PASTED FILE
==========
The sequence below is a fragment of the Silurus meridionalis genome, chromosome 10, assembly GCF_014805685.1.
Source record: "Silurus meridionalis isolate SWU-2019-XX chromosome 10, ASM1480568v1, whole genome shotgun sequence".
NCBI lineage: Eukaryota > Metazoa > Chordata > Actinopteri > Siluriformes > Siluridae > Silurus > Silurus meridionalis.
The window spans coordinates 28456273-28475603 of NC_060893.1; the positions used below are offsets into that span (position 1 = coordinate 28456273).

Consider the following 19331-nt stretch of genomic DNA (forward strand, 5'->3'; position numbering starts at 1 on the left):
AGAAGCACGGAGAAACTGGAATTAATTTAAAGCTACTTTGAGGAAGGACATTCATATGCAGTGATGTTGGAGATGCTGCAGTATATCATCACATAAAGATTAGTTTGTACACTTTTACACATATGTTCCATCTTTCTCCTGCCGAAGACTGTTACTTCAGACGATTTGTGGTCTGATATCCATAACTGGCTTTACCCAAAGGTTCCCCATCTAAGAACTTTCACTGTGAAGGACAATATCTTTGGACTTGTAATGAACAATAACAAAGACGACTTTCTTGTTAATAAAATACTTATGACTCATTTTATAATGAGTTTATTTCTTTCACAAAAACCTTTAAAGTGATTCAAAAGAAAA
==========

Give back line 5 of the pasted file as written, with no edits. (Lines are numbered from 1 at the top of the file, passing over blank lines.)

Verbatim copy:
Consider the following 19331-nt stretch of genomic DNA (forward strand, 5'->3'; position numbering starts at 1 on the left):